TPO-RAs and ITP: Eltrombopag Induces High Efficacy, But Avatrombopag Offers Advantages

A pair of studies presented at the 2020 American Society of Hematology Annual Meeting analyzed the thrombopoietin receptor agonist (TPO-RA) eltrombopag in two settings: in real-world clinical practice against clinical trials experiences, and against another TPO-RA, avatrombopag.

Eltrombopag in Real-World Clinical Practice

Since 2010, eltrombopag has been available in Europe for the management of chronic primary immune thrombocytopenia (ITP), but efficacy data regarding its use has largely been limited to the confines of clinical trials.1 In a study presented by Guillaume Moulis, MD, PhD, of Toulouse University Hospital in France, real-world clinical practice data show eltrombopag is typically used early in the course of ITP in France, and overall efficacy of the therapy is comparable to that observed in clinical trials.

Dr. Moulis shared findings from the ELEXTRA study, which evaluated outcomes among 156 patients with ITP who had been exposed to eltrombopag and were enrolled in the CARMEN-France registry between 2013 and 2019. Investigators followed all patients through routine clinic visits or hospitalizations.

The median platelet count at the time of ITP diagnosis was 8×109/L, and approximately three-quarters of patients had bleeding.

The median time between ITP onset and first administration of eltrombopag was 3.3 months (range = 0.1-82.2 months). The median duration of eltrombopag exposure was 100 days (range = 1-1,427 days). At the time of starting eltrombopag, 75 patients (48.1%) had a platelet count <30×109/L and were included in the efficacy analysis. Most of these patients (n=65; 86.7%) responded to therapy, reaching platelet levels ≥30×109/L, and 53 patients (70.7%) experienced a complete response at any time during treatment exposure.

Most responders were taking concomitant therapies at the time of starting eltrombopag (n=58; 89.2%), the authors reported.

Forty-seven adverse events (AEs) were reported in the registry; the most frequently reported AEs included thrombocytosis (n=10), thrombosis (n=8), rash (n=4), hepatitis (n=3), and headache (n=3). The safety profile of eltrombopag observed in this real-world analysis was similar to that reported in the drug’s clinical trials, Dr. Moulis and coauthors observed.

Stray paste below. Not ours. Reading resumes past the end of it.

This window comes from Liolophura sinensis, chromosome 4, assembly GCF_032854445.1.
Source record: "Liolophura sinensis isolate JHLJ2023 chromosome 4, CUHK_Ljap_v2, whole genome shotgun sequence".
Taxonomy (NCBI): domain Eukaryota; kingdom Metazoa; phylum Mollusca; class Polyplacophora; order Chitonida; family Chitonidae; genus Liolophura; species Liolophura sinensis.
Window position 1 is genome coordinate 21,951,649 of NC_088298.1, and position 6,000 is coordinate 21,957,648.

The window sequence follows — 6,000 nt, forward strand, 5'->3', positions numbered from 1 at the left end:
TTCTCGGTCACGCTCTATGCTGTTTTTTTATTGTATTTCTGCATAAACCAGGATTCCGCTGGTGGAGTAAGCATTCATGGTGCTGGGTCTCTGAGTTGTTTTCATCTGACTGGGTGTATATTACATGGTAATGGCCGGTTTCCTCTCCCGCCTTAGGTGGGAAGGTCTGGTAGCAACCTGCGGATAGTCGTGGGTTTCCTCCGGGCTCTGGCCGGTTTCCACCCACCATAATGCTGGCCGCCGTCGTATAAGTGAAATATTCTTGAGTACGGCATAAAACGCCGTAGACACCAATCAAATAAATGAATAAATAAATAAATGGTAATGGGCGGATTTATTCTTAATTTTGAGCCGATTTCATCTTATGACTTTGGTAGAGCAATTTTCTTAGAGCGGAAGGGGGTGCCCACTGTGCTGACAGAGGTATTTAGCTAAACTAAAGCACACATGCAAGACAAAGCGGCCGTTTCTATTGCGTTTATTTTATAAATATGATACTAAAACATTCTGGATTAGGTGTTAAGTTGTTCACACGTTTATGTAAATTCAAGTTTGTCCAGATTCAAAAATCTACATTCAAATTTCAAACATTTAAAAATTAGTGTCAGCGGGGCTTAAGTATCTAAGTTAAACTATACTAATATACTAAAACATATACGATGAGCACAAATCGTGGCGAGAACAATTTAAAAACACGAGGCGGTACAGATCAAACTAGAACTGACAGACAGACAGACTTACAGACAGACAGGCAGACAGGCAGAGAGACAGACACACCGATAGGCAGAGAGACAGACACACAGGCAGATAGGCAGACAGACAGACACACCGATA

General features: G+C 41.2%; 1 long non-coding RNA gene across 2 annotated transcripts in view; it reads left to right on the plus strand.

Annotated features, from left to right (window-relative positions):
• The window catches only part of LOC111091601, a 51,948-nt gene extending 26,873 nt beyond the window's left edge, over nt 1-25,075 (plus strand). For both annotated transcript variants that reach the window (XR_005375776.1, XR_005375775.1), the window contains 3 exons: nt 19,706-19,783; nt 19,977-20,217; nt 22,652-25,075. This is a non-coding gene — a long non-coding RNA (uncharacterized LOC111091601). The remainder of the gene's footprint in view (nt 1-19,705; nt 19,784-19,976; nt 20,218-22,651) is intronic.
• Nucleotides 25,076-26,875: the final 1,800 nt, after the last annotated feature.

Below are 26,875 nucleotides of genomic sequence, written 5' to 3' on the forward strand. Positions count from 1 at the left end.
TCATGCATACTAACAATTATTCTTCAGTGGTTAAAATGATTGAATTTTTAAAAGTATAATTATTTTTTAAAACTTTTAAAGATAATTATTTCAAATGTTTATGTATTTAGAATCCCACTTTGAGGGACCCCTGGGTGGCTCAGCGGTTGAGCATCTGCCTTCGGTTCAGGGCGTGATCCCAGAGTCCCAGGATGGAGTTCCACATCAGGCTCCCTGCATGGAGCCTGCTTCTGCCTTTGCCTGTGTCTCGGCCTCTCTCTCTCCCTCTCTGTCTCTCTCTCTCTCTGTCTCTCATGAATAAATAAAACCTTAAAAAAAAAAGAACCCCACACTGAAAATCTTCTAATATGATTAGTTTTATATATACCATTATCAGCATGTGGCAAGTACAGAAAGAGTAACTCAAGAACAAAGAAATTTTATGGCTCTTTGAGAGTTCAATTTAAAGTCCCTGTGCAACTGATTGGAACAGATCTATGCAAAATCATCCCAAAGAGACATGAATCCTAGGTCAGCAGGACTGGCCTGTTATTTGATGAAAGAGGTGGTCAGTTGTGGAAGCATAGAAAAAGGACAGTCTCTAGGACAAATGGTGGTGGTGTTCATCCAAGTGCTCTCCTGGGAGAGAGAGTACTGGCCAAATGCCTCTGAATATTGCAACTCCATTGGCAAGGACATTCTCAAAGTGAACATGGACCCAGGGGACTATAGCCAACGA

Eltrombopag Versus Avatrombopag

In the second presentation, Michael D. Tarantino, MD, from the Bleeding & Clotting Disorders Institute in Peoria, Illinois, discussed eltrombopag in the context of avatrombopag, another approved TPO-RA that also has established efficacy in ITP, but carries fewer restrictions in dosing and monitoring than eltrombopag.

Dr. Tarantino discussed results from two phase II studies and two phase III studies that evaluated avatrombopag in ITP, including a head-to-head comparison trial of avatrombopag and eltrombopag that was discontinued early due to enrollment challenges.

In total, the studies included 128 patients treated with avatrombopag, 11 treated with eltrombopag, and 22 with placebo. Various efficacy analyses from these studies were performed in order to understand the consistency of avatrombopag response across different patient populations in reference to placebo and eltrombopag.

Avatrombopag appeared tolerable, as nearly all patients received the drug for at least seven days and 63.3% continued treatment for at least 180 days. The average duration of exposure for avatrombopag was 206.4 days, compared with 73.5 days for eltrombopag and 54.9 days for placebo.

In the phase II studies, the median cumulative number of weeks of platelet response (platelet counts ≥50×109/L) were 11.0 with avatrombopag versus 0 with placebo (p=0.0079). Results were similar in the placebo-controlled phase III study (12.4 weeks with avatrombopag versus 0 weeks with placebo; p<0.0001), and avatrombopag also appeared to outperform eltrombopag in the head-to-head study (5.1 weeks with avatrombopag versus 0 weeks with eltrombopag; p=0.33). Dr. Tarantino added that five eltrombopag-treated patients treated with discontinued study due to an inadequate therapeutic effect, compared with only one avatrombopag-treated patient.

Across the studies, more avatrombopag-treated patients appeared to achieve a platelet count ≥50×109/L quickly, within eight days, compared with those who received placebo or eltrombopag. Specifically, in the head-to-head study, mean and median platelet counts and changes in platelet counts from baseline began to favor avatrombopag at two weeks. Bleeding also appeared to be more common among eltrombopag-treated patients, though there were no grade ≥3 bleeds noted in either group and overall rates of AEs were similar.

“The accumulated efficacy data in the avatrombopag development program demonstrates a consistent effect across different studies conducted in a variety of countries,” Dr. Tarantino concluded, though he noted several limitations of this analysis, including a small study population and limited head-to-head data.

Study authors in Moulis et al. report relationships with Novartis, the manufacturer of eltrombopag. Study authors in Tarantino et al. report relationships with Dova Pharmaceuticals, the manufacturer of avatrombopag.

References

  1. Moulis G, Rueter M, Lafaurie M, Lapeyre-Mestre M. Eltrombopag for immune thrombocytopenia in adult patients in the real-world in France. Final results of the Elextra study. Abstract #2662. Presented at the 2020 American Society of Hematology Annual Meeting, December 7, 2020.
  2. Tarantino MD, Vredenburg M, Tian W, et al. Efficacy analyses from the immune thrombocytopenia (ITP) clinical development program for avatrombopag: comparisons with placebo and eltrombopag. Abstract #2677. Presented at the 2020 American Society of Hematology Annual Meeting, December 7, 2020.